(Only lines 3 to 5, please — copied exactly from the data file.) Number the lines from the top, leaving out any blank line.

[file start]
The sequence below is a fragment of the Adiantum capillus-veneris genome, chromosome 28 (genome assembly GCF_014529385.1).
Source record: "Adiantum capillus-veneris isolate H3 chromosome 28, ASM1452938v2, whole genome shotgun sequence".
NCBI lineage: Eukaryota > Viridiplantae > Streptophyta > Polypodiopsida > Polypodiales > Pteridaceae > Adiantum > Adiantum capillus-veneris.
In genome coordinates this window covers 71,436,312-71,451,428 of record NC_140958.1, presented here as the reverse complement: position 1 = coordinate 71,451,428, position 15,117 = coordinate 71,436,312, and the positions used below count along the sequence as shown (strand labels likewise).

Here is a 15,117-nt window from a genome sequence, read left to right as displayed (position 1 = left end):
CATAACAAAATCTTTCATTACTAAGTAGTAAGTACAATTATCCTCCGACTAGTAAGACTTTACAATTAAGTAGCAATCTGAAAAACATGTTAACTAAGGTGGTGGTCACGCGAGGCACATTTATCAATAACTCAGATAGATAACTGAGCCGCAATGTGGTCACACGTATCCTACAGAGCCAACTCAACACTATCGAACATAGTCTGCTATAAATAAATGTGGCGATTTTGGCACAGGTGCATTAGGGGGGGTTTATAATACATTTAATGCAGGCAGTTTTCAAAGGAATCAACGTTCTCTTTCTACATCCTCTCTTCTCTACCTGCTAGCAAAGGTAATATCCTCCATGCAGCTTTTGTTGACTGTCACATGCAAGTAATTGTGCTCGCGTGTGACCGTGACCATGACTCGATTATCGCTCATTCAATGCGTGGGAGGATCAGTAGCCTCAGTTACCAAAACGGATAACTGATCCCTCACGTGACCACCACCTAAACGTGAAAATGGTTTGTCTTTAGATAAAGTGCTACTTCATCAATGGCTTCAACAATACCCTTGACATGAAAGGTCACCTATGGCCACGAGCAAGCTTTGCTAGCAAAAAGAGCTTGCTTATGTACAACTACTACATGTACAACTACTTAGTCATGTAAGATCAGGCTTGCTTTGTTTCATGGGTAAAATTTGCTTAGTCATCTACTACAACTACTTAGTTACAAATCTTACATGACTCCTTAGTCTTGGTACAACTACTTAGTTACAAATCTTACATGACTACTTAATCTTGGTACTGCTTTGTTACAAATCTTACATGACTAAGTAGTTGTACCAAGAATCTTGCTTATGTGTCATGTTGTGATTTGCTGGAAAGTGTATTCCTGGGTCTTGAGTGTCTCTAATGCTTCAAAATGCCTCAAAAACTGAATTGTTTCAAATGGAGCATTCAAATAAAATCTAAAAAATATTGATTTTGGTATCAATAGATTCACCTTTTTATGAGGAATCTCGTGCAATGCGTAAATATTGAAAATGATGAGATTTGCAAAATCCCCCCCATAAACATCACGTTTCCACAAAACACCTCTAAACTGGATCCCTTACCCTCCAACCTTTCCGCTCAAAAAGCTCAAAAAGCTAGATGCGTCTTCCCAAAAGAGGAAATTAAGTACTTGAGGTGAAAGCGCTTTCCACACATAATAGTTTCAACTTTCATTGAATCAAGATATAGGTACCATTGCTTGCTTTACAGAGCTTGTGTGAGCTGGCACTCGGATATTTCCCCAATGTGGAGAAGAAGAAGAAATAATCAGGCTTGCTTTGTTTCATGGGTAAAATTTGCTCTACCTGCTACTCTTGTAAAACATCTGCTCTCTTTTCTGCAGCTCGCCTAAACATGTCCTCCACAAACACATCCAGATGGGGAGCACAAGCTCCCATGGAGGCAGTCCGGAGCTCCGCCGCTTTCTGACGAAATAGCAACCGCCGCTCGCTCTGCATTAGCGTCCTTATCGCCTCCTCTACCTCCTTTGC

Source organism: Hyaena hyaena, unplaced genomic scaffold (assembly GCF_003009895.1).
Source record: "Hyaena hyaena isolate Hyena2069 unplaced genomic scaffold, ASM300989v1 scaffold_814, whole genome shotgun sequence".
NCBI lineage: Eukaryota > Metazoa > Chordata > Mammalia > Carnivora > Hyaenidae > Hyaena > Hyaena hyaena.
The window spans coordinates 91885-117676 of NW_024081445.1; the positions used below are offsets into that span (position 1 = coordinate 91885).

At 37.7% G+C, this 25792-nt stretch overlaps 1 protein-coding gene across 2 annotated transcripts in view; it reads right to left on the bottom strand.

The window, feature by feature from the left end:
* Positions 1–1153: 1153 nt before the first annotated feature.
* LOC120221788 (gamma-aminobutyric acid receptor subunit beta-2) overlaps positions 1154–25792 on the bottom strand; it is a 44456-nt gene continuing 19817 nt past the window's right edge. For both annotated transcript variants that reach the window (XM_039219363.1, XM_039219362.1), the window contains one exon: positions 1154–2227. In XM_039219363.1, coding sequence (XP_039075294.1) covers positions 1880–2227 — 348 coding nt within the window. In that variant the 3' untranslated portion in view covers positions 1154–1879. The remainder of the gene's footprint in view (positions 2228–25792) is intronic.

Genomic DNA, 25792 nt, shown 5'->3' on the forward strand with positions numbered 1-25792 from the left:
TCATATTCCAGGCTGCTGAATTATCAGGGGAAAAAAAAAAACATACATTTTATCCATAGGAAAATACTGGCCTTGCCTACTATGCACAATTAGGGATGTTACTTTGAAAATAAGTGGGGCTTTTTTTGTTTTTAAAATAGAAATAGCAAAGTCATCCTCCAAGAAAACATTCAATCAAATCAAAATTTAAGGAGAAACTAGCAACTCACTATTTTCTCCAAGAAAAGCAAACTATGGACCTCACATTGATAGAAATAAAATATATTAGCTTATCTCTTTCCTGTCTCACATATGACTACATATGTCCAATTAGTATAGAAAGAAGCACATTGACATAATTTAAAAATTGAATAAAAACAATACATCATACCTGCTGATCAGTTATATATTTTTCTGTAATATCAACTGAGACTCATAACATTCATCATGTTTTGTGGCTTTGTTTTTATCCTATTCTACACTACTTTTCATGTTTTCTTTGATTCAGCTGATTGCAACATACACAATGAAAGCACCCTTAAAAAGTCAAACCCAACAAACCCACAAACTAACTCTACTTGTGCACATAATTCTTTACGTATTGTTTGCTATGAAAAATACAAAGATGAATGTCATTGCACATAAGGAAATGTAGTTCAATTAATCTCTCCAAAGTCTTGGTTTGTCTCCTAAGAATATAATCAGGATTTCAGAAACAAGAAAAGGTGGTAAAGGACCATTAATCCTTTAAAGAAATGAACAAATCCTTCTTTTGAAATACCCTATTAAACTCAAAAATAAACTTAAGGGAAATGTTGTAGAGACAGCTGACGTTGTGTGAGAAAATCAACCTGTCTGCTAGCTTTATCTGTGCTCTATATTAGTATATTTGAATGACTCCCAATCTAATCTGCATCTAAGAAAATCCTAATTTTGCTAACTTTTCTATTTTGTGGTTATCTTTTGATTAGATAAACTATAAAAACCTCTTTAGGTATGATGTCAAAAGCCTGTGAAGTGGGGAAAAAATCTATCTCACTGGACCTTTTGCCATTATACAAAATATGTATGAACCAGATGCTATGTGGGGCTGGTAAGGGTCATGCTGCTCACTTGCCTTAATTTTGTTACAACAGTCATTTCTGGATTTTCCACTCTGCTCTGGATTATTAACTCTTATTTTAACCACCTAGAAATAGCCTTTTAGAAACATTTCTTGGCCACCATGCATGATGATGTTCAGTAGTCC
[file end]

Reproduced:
NCBI lineage: Eukaryota > Viridiplantae > Streptophyta > Polypodiopsida > Polypodiales > Pteridaceae > Adiantum > Adiantum capillus-veneris.
In genome coordinates this window covers 71,436,312-71,451,428 of record NC_140958.1, presented here as the reverse complement: position 1 = coordinate 71,451,428, position 15,117 = coordinate 71,436,312, and the positions used below count along the sequence as shown (strand labels likewise).

Here is a 15,117-nt window from a genome sequence, read left to right as displayed (position 1 = left end):